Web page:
Roasted Brussels Sprouts with Pine Nuts and Parmesan

I took this recipe straight from Bay Area Bites as it incorporates many things I love: Brussels sprouts, cheese, and food you can eat with your hands!  Brussels sprouts are flavorful, mini cabbages that roast up into crispy on the outside, tender on the inside, orbs of pallet pleasing nutrition.  This recipe calls for cooking and serving the sprouts on skewers, making them perfect party food, or maybe a fun way to get your kids (roommates, spouse) interested in eating green veggies.  If you don’t have skewers, don’t fret, you can simply skip that step.  If you are avoiding as much sugar as possible use Apple Cider Vinegar in place of the balsamic.

Photo from Bay Area Bites: Sprouts on a stick!

Ingredients:

  • 1 pound of Brussels sprouts
  • 1/8 cup pine nuts, finely diced
  • Balsamic vinegar or Apple Cider Vinegar or Fire Cider
  • Olive oil
  • Parmesan cheese

Procedure:

Trim and peel away the outer leaves of each Brussels sprout and then half them.

Slide the Brussels sprout halves onto the skewers, about six to eight halves per skewer.

Line a baking dish with parchment paper and places the skewers halved-side up.

Drizzle olive oil and balsamic vinegar over each skewer, trying to “fill up” the Brussels sprouts.

Brussels sprouts on a stick ready to bake, photo from Bay Area Bites

Bake the skewers at 400 degrees for about 30 minutes until they are cooked and crispy.

Plate the skewers on a serving tray and cover them with shaved Parmesan and the pine nuts.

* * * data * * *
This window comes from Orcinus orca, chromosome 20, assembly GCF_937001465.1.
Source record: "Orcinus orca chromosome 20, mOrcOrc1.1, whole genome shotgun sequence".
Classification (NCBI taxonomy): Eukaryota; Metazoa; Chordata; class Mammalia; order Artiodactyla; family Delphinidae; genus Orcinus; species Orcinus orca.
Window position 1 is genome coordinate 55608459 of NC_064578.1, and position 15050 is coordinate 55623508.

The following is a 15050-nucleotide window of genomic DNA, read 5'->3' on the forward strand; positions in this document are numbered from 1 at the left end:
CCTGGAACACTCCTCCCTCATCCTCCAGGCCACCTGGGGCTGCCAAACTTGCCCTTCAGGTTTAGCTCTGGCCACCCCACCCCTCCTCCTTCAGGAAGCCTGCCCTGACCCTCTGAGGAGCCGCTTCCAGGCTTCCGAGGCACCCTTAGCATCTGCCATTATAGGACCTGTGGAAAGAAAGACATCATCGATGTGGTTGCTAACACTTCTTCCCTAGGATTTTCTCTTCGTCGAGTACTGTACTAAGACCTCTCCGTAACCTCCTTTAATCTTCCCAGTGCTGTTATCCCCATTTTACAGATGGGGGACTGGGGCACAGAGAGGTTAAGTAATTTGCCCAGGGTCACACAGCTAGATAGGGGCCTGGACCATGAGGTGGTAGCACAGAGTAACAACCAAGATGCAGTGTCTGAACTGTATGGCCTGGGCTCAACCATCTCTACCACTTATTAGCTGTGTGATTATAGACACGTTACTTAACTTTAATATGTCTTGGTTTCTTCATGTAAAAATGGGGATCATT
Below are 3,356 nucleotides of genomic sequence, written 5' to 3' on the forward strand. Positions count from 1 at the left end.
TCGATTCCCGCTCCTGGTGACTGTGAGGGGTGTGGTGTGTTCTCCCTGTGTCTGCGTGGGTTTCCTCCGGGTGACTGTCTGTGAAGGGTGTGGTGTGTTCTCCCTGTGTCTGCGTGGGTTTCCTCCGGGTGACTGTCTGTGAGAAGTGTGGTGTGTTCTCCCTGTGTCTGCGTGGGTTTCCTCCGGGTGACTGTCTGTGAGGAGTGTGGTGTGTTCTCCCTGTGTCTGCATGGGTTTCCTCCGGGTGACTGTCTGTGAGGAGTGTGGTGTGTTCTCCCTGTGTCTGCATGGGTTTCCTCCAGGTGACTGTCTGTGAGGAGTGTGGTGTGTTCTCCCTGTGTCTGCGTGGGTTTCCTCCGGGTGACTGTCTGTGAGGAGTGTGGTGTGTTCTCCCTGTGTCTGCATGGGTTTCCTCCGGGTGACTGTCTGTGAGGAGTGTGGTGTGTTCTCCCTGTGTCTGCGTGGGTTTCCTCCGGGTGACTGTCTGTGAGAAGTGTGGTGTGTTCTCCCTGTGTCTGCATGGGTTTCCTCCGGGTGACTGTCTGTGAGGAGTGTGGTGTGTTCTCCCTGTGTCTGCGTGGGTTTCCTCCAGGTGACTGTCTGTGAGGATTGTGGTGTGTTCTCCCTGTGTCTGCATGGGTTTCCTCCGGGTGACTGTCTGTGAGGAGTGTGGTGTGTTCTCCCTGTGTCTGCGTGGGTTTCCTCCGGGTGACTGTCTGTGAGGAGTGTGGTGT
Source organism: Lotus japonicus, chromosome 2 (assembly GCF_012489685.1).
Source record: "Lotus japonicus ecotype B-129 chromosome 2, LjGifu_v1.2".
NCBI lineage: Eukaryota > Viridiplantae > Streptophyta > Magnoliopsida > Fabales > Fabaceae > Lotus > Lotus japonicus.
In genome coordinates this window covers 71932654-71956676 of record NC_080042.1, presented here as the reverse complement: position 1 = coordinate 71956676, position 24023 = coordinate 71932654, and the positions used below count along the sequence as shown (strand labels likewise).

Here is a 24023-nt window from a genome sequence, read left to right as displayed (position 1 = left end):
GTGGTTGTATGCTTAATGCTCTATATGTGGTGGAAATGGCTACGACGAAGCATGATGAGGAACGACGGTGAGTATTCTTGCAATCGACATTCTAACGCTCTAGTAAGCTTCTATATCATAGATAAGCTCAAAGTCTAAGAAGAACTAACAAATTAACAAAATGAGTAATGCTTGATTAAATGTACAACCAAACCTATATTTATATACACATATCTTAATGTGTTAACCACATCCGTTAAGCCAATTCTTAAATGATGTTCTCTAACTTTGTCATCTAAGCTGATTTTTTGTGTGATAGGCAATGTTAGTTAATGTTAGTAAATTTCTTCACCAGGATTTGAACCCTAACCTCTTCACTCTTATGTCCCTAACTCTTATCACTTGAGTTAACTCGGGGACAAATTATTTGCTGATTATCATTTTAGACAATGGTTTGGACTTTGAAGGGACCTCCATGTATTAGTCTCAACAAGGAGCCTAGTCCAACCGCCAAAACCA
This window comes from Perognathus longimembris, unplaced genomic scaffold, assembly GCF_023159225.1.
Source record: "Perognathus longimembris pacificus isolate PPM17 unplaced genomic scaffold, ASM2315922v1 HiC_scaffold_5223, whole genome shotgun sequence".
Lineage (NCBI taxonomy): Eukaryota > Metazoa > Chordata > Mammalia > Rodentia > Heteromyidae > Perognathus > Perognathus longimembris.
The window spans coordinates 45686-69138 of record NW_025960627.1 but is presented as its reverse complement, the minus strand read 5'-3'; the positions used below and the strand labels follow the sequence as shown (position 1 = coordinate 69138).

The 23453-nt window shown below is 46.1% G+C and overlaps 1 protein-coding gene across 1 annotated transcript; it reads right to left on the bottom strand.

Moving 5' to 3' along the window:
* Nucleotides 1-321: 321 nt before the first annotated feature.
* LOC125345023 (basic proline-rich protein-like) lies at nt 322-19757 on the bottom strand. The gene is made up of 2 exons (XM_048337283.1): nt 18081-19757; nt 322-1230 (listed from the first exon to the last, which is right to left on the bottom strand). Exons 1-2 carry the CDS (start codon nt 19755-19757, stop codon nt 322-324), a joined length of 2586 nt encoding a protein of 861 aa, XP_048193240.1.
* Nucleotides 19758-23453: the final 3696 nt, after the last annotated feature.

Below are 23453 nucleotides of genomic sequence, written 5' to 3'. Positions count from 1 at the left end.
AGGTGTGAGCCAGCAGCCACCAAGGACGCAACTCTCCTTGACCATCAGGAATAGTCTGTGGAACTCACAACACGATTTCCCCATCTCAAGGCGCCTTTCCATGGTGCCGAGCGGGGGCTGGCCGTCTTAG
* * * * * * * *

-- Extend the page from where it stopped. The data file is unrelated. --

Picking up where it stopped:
Original post can be found HERE!

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3 Comments (+add yours?)

  1. Amy Huebner Health Coach
    Oct 31, 2012 @ 16:25:01

    Reblogged this on Fire Cider Recipes.

    Reply

  2. Sprinkles&Allergies
    Oct 31, 2012 @ 20:29:30

    Does the candida diet allow parmesan cheese? Also I was told to stay away from Balsamic Vinegar? Anyway, it looks delish!

    Reply

    • Amy Huebner Health Coach
      Nov 01, 2012 @ 16:32:56

      I have always eaten high quality, raw milk cheese on the Candida diet and done very well. If you have a milk allergy or a bad reaction to cheese/dairy, of course, you should avoid those allergens. A lot of people think that because there are cultures in the cheese that they shouldn’t eat it, which is just bad science. Here’s an article to help illuminate this point:

      http://owndoc.com/candida-albicans/mushrooms-fungi-molds-candida/

      Balsamic vinegar is a bit sweet, as I state in the post, if you are on a very strict diet, use raw, living apple cider vinegar instead. Thanks for reading!

      Reply

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